Brief Fact Summary.
Plaintiff sued Defendant, seeking an order imposing a prescriptive easement over Defendant’s driveway and ordering him to remove a portion of a retaining wall, which Defendant built. The trial court granted Defendant’s motion for summary judgment. Plaintiff appealed.
Synopsis of Rule of Law.
In Nebraska, when a claimant uses a neighbor’s driveway or roadway without interfering with the owner’s use or the driveway itself, the use is presumed to be permissive.
We have held that a party claiming a prescriptive easement must show that its use was exclusive, adverse, under a claim of right, continuous and uninterrupted, and open and notorious for the full 10-year prescriptive period.View Full Point of Law
Michael Feloney (Plaintiff) and Robert Baye (Defendant) owned homes separated by a sixteen-foot-wide alley. The narrow driveways for each home were situated directly across from one another on opposite sides of the alley. Due to the narrow driveway, Plaintiff often would use Defendant’s driveway to help him make the turn into his garage. Additionally, Plaintiff frequently shoveled snow from Defendant’s driveway so that he could continue to use it during the winter months. Subsequently, Defendant constructed a retaining wall over his driveway to combat a drainage problem. The wall prevented Plaintiff from continuing to use Defendant’s driveway. Plaintiff sued Defendant seeking an order imposing a prescriptive easement over Defendant’s driveway and ordering him to remove a portion of the retaining wall. Defendant filed a counter-claim seeking to quiet title to the driveway. Defendant filed a motion for summary judgment, which the trial court granted. Plaintiff appealed.
Whether a use is presumed to be permissive when a claimant uses a neighbor’s driveway or roadway without interfering with the owner’s use or the driveway itself.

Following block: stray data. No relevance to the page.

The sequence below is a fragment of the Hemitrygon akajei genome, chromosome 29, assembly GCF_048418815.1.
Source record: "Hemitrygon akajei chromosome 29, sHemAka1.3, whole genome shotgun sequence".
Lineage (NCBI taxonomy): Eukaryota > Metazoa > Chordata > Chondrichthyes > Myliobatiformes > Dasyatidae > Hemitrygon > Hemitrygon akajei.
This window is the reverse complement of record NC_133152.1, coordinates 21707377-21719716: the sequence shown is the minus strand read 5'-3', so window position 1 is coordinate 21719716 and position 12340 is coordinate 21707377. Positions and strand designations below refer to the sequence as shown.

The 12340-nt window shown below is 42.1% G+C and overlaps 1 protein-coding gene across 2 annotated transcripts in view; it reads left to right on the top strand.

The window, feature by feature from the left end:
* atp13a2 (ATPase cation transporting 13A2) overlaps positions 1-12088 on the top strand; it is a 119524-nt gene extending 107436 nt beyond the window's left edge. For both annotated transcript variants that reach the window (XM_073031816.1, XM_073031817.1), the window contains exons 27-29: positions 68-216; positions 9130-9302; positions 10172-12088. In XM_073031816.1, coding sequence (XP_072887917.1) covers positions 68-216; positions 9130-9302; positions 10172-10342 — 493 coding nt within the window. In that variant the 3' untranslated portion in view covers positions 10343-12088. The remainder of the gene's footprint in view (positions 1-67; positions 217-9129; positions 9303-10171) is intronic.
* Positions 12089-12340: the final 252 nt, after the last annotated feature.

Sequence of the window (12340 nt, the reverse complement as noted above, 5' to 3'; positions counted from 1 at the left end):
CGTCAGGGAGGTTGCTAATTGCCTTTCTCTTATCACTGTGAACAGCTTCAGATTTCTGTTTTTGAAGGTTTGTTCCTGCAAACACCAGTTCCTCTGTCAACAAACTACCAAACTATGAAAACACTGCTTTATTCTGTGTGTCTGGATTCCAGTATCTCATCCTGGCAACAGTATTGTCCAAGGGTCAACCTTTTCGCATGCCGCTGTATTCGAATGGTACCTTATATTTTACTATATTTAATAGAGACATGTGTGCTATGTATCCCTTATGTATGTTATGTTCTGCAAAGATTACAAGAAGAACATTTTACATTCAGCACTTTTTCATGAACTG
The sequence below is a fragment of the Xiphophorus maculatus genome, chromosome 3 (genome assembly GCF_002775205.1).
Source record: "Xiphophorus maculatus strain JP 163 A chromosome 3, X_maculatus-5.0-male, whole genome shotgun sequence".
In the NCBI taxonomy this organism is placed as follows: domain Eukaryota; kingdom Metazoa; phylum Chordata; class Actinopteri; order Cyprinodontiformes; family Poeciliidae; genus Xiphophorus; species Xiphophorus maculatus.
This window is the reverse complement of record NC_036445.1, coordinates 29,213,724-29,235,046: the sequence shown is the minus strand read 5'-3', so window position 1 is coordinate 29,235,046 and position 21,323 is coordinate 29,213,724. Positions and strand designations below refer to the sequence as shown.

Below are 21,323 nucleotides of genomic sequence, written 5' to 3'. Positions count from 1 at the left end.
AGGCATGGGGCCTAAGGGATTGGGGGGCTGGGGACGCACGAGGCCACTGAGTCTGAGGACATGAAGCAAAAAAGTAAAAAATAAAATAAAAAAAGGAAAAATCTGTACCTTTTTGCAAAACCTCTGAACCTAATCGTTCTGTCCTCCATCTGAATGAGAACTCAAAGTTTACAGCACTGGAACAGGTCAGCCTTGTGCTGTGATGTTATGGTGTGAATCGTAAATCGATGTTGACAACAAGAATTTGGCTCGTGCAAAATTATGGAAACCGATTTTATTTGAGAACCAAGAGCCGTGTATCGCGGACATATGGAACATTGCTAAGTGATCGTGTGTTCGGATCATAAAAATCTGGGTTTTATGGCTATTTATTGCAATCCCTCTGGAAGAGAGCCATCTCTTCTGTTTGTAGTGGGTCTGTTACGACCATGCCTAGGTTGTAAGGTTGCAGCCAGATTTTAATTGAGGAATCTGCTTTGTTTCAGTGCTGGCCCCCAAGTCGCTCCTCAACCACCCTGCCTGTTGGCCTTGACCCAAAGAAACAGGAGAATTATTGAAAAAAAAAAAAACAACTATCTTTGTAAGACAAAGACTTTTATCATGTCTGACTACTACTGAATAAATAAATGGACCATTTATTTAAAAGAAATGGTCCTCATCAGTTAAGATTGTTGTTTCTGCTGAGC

Yes. The trial court’s ruling is affirmed. In Nebraska, when a claimant uses a neighbor’s driveway or roadway without interfering with the owner’s use or the driveway itself, the use is presumed to be permissive.
An easement is an interest in a portion of land owned by another individual that allows the non-owner to use it or control it for a specific, limited purpose. Similar to how property may be acquired through adverse possession, an easement may be acquired by prescription. However, most jurisdictions do not readily grant prescriptive easements because the end result is burdening an owner’s land without compensation for the benefit of a non-owner. In Nebraska, a party claiming a prescriptive easement must show that use of the property was exclusive, adverse, under a claim of right, continuous and uninterrupted, and open and notorious for a period of ten years. Here, Defendant first argues that Plaintiff’s use of the driveway was not under a claim of right. Plaintiff counters that he, and the prior owner of his property, actively used Defendant’s driveway for a period of more than ten years and that he personally shoveled snow off the driveway, although he did not do so for a ten-year period. Once it is shown that a party openly and notoriously used property for ten years, adverseness is presumed. At that point, Defendant must show that Plaintiff had permission to use the driveway to counter adverseness. In Scoville v. Fisher, 149 N.W.2d 339 (Neb.1967), the court held that a presumption of permissiveness arises when the land in dispute is unenclosed. Plaintiff claims that the rule articulated in Scoville should apply only to land that is not only unenclosed but also undeveloped. It is true that the rule has traditionally been applied to land such as wilderness and other undeveloped parcels of property. Consequently, the presumption of permissiveness rule generally does not apply to a parking lot in a downtown shopping center or a residential driveway such as Defendant’s in a suburban neighborhood. Nevertheless, here the presumption of permissiveness may be found based upon other facts. In Dan v. BSJ Realty, LLC, 953 So.2d 640 (Fla.App.2007), there was a common roadway that served two businesses, even though the roadway was situated on the defendant’s property. In Dan, the court held that “use in common with the owner is presumed to be in subordination of the owner’s title and with his or her permission.” Id. at 642-43. Therefore, when the owner of property has maintained a right of way for his own use and another user happens to use it as well, the presumption is that the non-owner’s use is being used with the owner’s permission and not adversely. Here, Defendant’s driveway was used by those in his home as well as by Plaintiff. Because Defendant was aware that Plaintiff was using his driveway, he effectively gave permission to Plaintiff to use it. Therefore, Plaintiff’s use was not adverse in nature and a prescriptive easement may not be granted.